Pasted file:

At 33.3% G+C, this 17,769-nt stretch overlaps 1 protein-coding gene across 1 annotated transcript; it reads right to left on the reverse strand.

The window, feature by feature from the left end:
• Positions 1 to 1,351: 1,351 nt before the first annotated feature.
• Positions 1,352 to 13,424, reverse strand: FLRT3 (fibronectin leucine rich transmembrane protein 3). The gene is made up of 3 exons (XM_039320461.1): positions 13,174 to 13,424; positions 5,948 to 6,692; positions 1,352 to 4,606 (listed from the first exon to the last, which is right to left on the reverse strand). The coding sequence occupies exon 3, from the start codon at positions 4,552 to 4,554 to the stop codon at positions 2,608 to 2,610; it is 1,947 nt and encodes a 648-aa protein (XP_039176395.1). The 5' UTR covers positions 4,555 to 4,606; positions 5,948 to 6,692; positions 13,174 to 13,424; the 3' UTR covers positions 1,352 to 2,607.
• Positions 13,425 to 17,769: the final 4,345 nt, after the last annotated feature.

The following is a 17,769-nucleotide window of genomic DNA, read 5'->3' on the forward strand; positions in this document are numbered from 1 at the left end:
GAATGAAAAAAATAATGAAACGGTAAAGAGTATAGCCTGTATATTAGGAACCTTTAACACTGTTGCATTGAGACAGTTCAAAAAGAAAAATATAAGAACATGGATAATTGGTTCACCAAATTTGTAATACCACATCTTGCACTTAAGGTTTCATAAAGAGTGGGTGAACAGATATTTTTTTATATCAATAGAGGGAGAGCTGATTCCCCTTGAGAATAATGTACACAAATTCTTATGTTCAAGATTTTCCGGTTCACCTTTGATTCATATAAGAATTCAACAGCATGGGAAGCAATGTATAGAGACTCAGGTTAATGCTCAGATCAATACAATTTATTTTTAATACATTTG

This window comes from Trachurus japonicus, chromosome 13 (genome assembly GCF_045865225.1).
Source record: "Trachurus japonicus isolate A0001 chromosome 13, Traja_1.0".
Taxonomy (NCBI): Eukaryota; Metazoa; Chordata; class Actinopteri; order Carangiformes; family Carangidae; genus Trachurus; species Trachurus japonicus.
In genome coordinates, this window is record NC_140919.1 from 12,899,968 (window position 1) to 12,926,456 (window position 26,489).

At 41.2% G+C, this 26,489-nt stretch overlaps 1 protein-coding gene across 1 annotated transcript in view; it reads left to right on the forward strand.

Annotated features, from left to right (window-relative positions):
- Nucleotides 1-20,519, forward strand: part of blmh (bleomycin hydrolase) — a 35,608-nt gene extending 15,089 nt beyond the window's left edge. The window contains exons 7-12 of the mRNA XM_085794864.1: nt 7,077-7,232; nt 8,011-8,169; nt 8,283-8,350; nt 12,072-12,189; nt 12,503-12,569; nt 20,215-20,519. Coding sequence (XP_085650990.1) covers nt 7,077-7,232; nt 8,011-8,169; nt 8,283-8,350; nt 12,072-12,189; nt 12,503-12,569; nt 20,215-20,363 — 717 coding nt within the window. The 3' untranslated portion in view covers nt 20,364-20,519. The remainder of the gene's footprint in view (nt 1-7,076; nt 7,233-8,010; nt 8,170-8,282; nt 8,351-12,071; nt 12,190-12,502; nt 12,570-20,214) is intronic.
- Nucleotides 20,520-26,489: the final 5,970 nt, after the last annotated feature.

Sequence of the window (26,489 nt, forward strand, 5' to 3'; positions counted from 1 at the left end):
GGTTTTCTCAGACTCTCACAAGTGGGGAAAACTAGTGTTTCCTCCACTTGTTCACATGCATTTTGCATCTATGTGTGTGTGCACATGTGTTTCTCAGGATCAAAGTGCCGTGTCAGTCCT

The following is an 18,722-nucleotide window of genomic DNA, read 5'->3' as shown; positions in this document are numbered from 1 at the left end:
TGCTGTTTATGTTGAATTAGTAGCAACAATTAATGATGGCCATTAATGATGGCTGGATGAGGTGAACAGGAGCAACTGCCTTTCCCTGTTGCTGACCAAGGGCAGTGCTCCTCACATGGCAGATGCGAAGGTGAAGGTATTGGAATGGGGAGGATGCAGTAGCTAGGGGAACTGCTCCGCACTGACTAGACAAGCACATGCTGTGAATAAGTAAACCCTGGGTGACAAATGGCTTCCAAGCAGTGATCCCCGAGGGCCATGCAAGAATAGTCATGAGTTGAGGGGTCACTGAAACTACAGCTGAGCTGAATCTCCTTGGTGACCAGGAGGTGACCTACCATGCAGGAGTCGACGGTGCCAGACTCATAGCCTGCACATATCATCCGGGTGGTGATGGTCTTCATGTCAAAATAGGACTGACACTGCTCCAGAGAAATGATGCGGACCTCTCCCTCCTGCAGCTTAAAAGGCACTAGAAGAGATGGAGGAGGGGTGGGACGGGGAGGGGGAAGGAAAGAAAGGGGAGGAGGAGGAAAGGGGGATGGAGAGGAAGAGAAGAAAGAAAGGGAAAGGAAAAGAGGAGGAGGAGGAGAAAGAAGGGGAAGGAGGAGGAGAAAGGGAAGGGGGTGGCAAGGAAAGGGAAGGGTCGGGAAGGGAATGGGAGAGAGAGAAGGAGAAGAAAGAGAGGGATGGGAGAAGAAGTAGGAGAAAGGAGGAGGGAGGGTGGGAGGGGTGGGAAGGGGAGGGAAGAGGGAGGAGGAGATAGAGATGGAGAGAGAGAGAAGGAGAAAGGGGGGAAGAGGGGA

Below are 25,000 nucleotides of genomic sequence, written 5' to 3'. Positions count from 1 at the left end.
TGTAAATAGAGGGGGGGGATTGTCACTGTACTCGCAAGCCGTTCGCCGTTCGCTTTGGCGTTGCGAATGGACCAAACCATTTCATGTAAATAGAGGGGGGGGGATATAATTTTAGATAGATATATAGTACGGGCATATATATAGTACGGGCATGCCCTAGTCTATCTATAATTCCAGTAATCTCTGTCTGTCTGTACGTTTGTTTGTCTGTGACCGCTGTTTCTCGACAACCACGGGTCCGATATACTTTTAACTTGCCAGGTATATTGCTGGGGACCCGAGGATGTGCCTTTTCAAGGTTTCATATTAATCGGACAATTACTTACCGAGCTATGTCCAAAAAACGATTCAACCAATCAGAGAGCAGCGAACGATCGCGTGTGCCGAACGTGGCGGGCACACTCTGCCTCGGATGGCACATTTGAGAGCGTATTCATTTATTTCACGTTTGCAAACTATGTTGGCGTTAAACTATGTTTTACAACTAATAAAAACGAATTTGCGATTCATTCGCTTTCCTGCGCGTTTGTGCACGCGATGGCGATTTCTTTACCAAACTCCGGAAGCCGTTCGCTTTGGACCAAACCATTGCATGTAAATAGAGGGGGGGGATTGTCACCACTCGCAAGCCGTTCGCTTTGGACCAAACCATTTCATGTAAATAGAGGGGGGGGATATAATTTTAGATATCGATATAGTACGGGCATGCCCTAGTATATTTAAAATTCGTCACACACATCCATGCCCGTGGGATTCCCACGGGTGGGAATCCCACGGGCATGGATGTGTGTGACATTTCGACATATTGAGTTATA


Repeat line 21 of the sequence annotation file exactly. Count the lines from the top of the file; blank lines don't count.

TGTAAATAGAGGGGGGGGATTGTCACTGTACTCGCAAGCCGTTCGCCGTTCGCTTTGGCGTTGCGAATGGACCAAACCATTTCATGTAAATAGAGGGGGGGGGATATAATTTTAGATAGATATATAGTACGGGCATATATATAGTACGGGCATGCCCTAGTCTATCTATAATTCCAGTAATCTCTGTCTGTCTGTACGTTTGTTTGTCTGTGACCGCTGTTTCTCGACAACCACGGGTCCGATATACTTTTAACTTGCCAGGTATATTGCTGGGGACCCGAGGATGTGCCTTTTCAAGGTTTCATATTAATCGGACAATTACTTACCGAGCTATGTCCAAAAAACGATTCAACCAATCAGAGAGCAGCGAACGATCGCGTGTGCCGAACGTGGCGGGCACACTCTGCCTCGGATGGCACATTTGAGAGCGTATTCATTTATTTCACGTTTGCAAACTATGTTGGCGTTAAACTATGTTTTACAACTAATAAAAACGAATTTGCGATTCATTCGCTTTCCTGCGCGTTTGTGCACGCGATGGCGATTTCTTTACCAAACTCCGGAAGCCGTTCGCTTTGGACCAAACCATTGCATGTAAATAGAGGGGGGGGATTGTCACCACTCGCAAGCCGTTCGCTTTGGACCAAACCATTTCATGTAAATAGAGGGGGGGGATATAATTTTAGATATCGATATAGTACGGGCATGCCCTAGTATATTTAAAATTCGTCACACACATCCATGCCCGTGGGATTCCCACGGGTGGGAATCCCACGGGCATGGATGTGTGTGACATTTCGACATATTGAGTTATA